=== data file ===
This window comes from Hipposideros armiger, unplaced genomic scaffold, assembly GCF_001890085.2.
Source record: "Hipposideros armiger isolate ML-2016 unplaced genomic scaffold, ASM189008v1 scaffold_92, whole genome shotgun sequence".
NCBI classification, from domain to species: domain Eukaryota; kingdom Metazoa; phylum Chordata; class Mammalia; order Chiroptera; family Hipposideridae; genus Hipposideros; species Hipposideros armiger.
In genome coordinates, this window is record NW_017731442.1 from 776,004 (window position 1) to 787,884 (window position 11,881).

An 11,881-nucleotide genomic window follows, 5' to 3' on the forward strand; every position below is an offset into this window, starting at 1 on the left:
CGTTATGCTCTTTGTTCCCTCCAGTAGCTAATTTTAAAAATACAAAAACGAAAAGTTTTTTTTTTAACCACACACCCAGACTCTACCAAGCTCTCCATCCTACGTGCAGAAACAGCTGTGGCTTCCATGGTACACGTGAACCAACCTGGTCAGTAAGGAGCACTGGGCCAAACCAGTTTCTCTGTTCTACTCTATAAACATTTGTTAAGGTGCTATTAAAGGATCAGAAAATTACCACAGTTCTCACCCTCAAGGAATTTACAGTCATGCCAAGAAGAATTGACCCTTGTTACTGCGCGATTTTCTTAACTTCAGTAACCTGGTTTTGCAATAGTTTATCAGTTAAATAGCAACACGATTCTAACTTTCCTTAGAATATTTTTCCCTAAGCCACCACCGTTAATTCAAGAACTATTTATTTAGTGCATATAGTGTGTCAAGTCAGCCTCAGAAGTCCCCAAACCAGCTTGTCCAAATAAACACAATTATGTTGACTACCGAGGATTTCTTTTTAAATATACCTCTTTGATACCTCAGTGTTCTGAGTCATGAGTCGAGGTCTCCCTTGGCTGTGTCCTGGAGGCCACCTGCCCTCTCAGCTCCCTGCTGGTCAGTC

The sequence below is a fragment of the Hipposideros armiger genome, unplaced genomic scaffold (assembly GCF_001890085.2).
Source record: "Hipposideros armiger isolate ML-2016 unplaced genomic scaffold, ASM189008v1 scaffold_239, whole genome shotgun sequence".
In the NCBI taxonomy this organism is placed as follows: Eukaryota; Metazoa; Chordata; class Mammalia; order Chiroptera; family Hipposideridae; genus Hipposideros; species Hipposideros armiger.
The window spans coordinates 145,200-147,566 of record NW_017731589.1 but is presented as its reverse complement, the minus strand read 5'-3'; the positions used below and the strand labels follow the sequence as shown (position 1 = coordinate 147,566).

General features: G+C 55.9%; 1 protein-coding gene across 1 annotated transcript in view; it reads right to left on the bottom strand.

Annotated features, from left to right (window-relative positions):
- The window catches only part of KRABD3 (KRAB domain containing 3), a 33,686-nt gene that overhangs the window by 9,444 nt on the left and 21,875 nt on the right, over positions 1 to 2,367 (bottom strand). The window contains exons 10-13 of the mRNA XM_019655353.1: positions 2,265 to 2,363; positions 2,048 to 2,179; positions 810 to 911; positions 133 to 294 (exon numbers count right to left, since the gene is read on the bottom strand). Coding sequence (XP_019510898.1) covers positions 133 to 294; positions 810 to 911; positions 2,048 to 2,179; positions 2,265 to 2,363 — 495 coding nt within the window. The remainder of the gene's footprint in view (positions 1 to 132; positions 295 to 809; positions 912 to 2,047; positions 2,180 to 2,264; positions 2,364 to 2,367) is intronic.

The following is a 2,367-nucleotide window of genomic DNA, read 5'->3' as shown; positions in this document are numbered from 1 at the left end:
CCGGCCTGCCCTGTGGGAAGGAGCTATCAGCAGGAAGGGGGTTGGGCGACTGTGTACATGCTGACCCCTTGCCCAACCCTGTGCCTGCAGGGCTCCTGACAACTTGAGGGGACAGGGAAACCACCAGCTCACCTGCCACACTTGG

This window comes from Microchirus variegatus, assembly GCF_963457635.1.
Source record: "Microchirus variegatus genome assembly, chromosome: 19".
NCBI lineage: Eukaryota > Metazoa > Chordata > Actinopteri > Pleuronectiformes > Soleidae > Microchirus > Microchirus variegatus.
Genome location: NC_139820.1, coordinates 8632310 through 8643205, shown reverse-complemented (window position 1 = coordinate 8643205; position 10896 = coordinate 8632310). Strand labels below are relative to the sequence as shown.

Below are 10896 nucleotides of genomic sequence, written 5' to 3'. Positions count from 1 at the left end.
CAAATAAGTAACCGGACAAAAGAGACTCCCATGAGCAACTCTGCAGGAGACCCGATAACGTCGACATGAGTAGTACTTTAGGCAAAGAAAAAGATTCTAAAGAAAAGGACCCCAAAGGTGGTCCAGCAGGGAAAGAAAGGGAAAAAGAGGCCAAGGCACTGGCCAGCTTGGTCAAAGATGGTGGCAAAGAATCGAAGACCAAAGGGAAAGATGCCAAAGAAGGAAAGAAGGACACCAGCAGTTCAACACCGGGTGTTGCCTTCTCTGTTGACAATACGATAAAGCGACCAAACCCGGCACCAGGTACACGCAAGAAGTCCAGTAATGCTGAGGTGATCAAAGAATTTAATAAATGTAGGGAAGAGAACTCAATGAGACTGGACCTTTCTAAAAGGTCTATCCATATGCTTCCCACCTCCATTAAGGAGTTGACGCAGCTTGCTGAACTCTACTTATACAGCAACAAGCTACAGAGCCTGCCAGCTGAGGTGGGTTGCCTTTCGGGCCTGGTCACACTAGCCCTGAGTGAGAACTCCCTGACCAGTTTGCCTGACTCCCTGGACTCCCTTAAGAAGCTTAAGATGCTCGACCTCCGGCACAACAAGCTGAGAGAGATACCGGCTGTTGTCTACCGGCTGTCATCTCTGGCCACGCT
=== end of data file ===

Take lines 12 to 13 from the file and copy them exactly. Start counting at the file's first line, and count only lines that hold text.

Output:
Annotated features, from left to right (window-relative positions):
- The window catches only part of KRABD3 (KRAB domain containing 3), a 33,686-nt gene that overhangs the window by 9,444 nt on the left and 21,875 nt on the right, over positions 1 to 2,367 (bottom strand). The window contains exons 10-13 of the mRNA XM_019655353.1: positions 2,265 to 2,363; positions 2,048 to 2,179; positions 810 to 911; positions 133 to 294 (exon numbers count right to left, since the gene is read on the bottom strand). Coding sequence (XP_019510898.1) covers positions 133 to 294; positions 810 to 911; positions 2,048 to 2,179; positions 2,265 to 2,363 — 495 coding nt within the window. The remainder of the gene's footprint in view (positions 1 to 132; positions 295 to 809; positions 912 to 2,047; positions 2,180 to 2,264; positions 2,364 to 2,367) is intronic.